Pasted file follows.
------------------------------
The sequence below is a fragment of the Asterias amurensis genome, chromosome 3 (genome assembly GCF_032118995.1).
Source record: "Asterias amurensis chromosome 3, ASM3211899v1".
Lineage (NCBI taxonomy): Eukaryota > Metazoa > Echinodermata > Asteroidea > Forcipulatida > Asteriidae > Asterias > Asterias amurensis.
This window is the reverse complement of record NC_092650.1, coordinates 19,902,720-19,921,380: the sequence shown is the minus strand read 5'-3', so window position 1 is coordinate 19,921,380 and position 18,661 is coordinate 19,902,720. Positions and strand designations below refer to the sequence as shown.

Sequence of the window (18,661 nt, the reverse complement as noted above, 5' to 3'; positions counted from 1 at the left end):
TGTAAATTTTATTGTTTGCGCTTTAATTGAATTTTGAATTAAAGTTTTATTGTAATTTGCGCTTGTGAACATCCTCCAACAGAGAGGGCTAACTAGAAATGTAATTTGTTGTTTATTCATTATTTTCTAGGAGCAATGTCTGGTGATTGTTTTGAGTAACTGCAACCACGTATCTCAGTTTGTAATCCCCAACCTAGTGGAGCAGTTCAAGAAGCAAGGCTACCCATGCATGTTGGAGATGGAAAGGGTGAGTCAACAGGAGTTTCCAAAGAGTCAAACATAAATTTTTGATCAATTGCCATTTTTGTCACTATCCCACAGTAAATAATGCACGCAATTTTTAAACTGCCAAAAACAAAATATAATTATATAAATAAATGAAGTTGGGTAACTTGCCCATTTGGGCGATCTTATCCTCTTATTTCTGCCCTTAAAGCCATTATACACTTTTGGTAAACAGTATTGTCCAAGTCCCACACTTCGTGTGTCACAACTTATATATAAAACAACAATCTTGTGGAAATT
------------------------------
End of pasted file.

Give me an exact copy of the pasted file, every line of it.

The sequence below is a fragment of the Asterias amurensis genome, chromosome 3 (genome assembly GCF_032118995.1).
Source record: "Asterias amurensis chromosome 3, ASM3211899v1".
Lineage (NCBI taxonomy): Eukaryota > Metazoa > Echinodermata > Asteroidea > Forcipulatida > Asteriidae > Asterias > Asterias amurensis.
This window is the reverse complement of record NC_092650.1, coordinates 19,902,720-19,921,380: the sequence shown is the minus strand read 5'-3', so window position 1 is coordinate 19,921,380 and position 18,661 is coordinate 19,902,720. Positions and strand designations below refer to the sequence as shown.

Sequence of the window (18,661 nt, the reverse complement as noted above, 5' to 3'; positions counted from 1 at the left end):
TGTAAATTTTATTGTTTGCGCTTTAATTGAATTTTGAATTAAAGTTTTATTGTAATTTGCGCTTGTGAACATCCTCCAACAGAGAGGGCTAACTAGAAATGTAATTTGTTGTTTATTCATTATTTTCTAGGAGCAATGTCTGGTGATTGTTTTGAGTAACTGCAACCACGTATCTCAGTTTGTAATCCCCAACCTAGTGGAGCAGTTCAAGAAGCAAGGCTACCCATGCATGTTGGAGATGGAAAGGGTGAGTCAACAGGAGTTTCCAAAGAGTCAAACATAAATTTTTGATCAATTGCCATTTTTGTCACTATCCCACAGTAAATAATGCACGCAATTTTTAAACTGCCAAAAACAAAATATAATTATATAAATAAATGAAGTTGGGTAACTTGCCCATTTGGGCGATCTTATCCTCTTATTTCTGCCCTTAAAGCCATTATACACTTTTGGTAAACAGTATTGTCCAAGTCCCACACTTCGTGTGTCACAACTTATATATAAAACAACAATCTTGTGGAAATT